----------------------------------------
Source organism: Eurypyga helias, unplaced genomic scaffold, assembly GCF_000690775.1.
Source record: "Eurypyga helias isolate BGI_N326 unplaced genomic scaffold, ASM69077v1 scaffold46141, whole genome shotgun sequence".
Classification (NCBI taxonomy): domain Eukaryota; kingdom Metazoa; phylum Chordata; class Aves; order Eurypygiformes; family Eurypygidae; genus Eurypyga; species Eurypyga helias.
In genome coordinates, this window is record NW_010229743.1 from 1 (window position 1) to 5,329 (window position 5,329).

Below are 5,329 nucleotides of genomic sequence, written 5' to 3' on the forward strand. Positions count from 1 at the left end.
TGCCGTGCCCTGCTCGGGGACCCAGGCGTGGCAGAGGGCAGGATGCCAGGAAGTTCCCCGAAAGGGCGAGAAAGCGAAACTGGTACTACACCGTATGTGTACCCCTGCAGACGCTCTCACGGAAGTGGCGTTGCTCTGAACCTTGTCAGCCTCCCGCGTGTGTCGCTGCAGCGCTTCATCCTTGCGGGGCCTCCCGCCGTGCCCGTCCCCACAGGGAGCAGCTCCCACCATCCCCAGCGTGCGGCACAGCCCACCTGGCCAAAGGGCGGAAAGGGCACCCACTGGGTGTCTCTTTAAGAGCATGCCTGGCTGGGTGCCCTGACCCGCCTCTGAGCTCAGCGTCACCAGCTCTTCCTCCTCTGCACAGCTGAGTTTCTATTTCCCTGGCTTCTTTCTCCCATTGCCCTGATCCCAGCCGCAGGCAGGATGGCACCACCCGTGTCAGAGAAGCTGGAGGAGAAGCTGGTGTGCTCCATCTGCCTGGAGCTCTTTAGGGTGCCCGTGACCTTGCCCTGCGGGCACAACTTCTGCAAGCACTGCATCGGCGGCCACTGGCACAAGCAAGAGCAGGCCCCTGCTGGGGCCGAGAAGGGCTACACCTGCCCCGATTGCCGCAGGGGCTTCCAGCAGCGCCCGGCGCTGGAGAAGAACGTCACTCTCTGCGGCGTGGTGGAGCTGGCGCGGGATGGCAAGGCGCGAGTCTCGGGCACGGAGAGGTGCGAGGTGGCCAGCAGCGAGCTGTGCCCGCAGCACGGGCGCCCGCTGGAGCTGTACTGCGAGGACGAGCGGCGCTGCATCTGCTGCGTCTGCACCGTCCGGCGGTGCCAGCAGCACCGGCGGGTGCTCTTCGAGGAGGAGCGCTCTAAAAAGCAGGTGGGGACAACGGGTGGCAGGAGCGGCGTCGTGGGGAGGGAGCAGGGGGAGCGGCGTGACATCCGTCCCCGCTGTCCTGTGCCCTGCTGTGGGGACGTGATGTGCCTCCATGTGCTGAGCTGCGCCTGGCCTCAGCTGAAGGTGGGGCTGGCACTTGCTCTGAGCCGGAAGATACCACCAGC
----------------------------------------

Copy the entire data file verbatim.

Source organism: Eurypyga helias, unplaced genomic scaffold, assembly GCF_000690775.1.
Source record: "Eurypyga helias isolate BGI_N326 unplaced genomic scaffold, ASM69077v1 scaffold46141, whole genome shotgun sequence".
Classification (NCBI taxonomy): domain Eukaryota; kingdom Metazoa; phylum Chordata; class Aves; order Eurypygiformes; family Eurypygidae; genus Eurypyga; species Eurypyga helias.
In genome coordinates, this window is record NW_010229743.1 from 1 (window position 1) to 5,329 (window position 5,329).

Below are 5,329 nucleotides of genomic sequence, written 5' to 3' on the forward strand. Positions count from 1 at the left end.
TGCCGTGCCCTGCTCGGGGACCCAGGCGTGGCAGAGGGCAGGATGCCAGGAAGTTCCCCGAAAGGGCGAGAAAGCGAAACTGGTACTACACCGTATGTGTACCCCTGCAGACGCTCTCACGGAAGTGGCGTTGCTCTGAACCTTGTCAGCCTCCCGCGTGTGTCGCTGCAGCGCTTCATCCTTGCGGGGCCTCCCGCCGTGCCCGTCCCCACAGGGAGCAGCTCCCACCATCCCCAGCGTGCGGCACAGCCCACCTGGCCAAAGGGCGGAAAGGGCACCCACTGGGTGTCTCTTTAAGAGCATGCCTGGCTGGGTGCCCTGACCCGCCTCTGAGCTCAGCGTCACCAGCTCTTCCTCCTCTGCACAGCTGAGTTTCTATTTCCCTGGCTTCTTTCTCCCATTGCCCTGATCCCAGCCGCAGGCAGGATGGCACCACCCGTGTCAGAGAAGCTGGAGGAGAAGCTGGTGTGCTCCATCTGCCTGGAGCTCTTTAGGGTGCCCGTGACCTTGCCCTGCGGGCACAACTTCTGCAAGCACTGCATCGGCGGCCACTGGCACAAGCAAGAGCAGGCCCCTGCTGGGGCCGAGAAGGGCTACACCTGCCCCGATTGCCGCAGGGGCTTCCAGCAGCGCCCGGCGCTGGAGAAGAACGTCACTCTCTGCGGCGTGGTGGAGCTGGCGCGGGATGGCAAGGCGCGAGTCTCGGGCACGGAGAGGTGCGAGGTGGCCAGCAGCGAGCTGTGCCCGCAGCACGGGCGCCCGCTGGAGCTGTACTGCGAGGACGAGCGGCGCTGCATCTGCTGCGTCTGCACCGTCCGGCGGTGCCAGCAGCACCGGCGGGTGCTCTTCGAGGAGGAGCGCTCTAAAAAGCAGGTGGGGACAACGGGTGGCAGGAGCGGCGTCGTGGGGAGGGAGCAGGGGGAGCGGCGTGACATCCGTCCCCGCTGTCCTGTGCCCTGCTGTGGGGACGTGATGTGCCTCCATGTGCTGAGCTGCGCCTGGCCTCAGCTGAAGGTGGGGCTGGCACTTGCTCTGAGCCGGAAGATACCACCAGC